As you know, there has been a lot of talk about what can be achieved (with cloud computing in the government sector), but the examples of large-scale implementations are few. Given the current state of (government) finances, “cloud” is viewed as an area that may offer substantial efficiencies, yet clearly they are not painless or risk-free. Hence I believe that the major interest is in finding points of contact where there may be mutual interest in discussion, at both planning and implementation levels.
As you, a lot of vendors are saying they are moving to the cloud . . . Actually this is what the US has been moving towards with the lines of business approach and then consolidation . . . and now the cloud. The issue is the cloud. There are pockets of implementation. NASA runs a cloud service
Security is the big issue here as well.
In general, the challenges seem to be:
- individual providers of core software (SAP, Oracle, Microsoft) are struggling with the dramatic shift in the economic model of cloud versus traditional license. They would probably also prefer to keep direct control of the customer and are therefore threatened by the development of “consolidators” who would then be the customer interface
- the consolidators are in many ways struggling to define their added-value. Unless they will take added liability for security, performance etc, their only added value would be in reducing the number of separate interfaces – but that is not exactly a high value/margin business and scarcely a compelling value proposition
- customers are often enthused by possibilities, but they are in fact dramatic. Shut down data centers? Eliminate help desks? Terminate licenses? And then on top of that are the security concerns, not just over data etc but also regarding reliability of service, continued access, etc
And behind all that, there are growing concerns about IBM’s virtual monopoly of the mainframe market – which is quite ironic, when you recall that IBM almost went bust because of its old mainframe strategy which was suddenly surrounded by the departmental computers and the PCs . . .
OK . . . but I would somewhat disagree with point number one (above):
- “struggling” with the dramatic shift
- maybe even agree with the “direct control of the customer” . . .
- but not sure on “threatened by the development of “consolidators” who would then be the customer interface
Number 3 is our “integrators” abd I would submit they are more concerned . . . once you get the cloud then, you don’t need the integrators as much because much of their work is already done by the cloud itself . . .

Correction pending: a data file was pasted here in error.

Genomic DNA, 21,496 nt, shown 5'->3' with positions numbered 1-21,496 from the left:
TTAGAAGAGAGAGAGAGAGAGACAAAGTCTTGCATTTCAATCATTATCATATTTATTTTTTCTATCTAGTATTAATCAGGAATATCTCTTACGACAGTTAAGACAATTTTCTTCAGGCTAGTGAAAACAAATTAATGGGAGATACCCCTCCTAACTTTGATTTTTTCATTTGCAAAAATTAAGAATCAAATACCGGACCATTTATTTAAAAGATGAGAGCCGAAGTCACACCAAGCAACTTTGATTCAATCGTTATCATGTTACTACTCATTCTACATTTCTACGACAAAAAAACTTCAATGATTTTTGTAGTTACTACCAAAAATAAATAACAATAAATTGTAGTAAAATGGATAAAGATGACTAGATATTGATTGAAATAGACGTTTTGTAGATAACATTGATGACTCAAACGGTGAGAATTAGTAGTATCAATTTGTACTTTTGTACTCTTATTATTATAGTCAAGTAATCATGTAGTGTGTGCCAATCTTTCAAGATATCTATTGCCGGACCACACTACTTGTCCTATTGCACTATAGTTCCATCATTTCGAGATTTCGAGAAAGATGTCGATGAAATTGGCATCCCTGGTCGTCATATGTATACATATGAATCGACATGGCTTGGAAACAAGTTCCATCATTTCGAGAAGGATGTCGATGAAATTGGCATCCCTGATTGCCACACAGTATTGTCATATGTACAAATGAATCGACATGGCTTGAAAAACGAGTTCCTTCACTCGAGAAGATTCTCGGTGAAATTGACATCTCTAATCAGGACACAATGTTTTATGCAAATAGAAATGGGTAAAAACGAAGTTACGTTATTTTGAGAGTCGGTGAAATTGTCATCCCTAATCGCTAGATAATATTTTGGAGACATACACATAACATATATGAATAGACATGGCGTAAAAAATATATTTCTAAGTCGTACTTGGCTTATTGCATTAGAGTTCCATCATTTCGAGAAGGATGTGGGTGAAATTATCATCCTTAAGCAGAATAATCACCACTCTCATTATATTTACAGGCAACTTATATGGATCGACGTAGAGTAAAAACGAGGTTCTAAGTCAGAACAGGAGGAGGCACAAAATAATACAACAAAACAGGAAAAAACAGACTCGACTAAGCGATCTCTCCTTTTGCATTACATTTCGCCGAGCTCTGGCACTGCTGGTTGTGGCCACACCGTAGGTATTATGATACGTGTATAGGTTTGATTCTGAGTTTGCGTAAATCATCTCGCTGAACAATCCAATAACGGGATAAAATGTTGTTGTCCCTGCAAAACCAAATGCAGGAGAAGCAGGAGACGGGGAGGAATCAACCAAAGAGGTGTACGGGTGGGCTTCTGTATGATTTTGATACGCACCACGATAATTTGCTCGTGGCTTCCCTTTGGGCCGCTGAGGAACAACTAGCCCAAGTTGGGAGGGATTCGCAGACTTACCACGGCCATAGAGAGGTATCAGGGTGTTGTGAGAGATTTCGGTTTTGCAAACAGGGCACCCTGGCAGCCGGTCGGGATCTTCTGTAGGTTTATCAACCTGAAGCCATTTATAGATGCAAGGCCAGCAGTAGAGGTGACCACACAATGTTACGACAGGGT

We may be agreeing here, not sure!
The big providers never have liked integrators much, they certainly prefer to maintain a direct interface, which outsourcing sometimes challenged. So now with cloud, they would prefer if they can avoid either existing or new integration . . .
And for those who would like to integrate (e.g. the big outsourcers) I agree with your comment; it is very hard for them to define quite what value they bring to the equation, unless it is in terms of increased responsibility for performance, including in areas like data security. But that is very risky for them, because it is hard to see how they can reduce exposure . . .
If all they can offer is the simplification of a single point of contact and perhaps some discount because they negotiated a tougher deal, then I guess companies like Amazon will indeed become the new integrators, at least in the SME and consumer markets.
I think we are (in agreement):-)
Beside providing very real-world contemplations of what computing in the cloud actually means – including concerns with security, the above e-mail exchange between these two thought leaders presents an accurate picture of both the possibilities and the challenges associated with moving to the virtual world of the Internet.
One point that I found interesting, that is certain to stimulate some discussion is the reference to the SAPs, Oracles and Microsofts, and their struggle with the “dramatic shift in the economic model of cloud versus traditional license.” This, as well as the other related points gives further credence to Evan’s statement that “computing in the clouds is really just “optimizing the use of infrastructure” and is therefore a commodity versus being an actual service.”
The real question is how will these former industry giants like an SAP or Oracle make a viable transition to a cloud model without going through the pain of the cultural DNA transformation of an Ariba?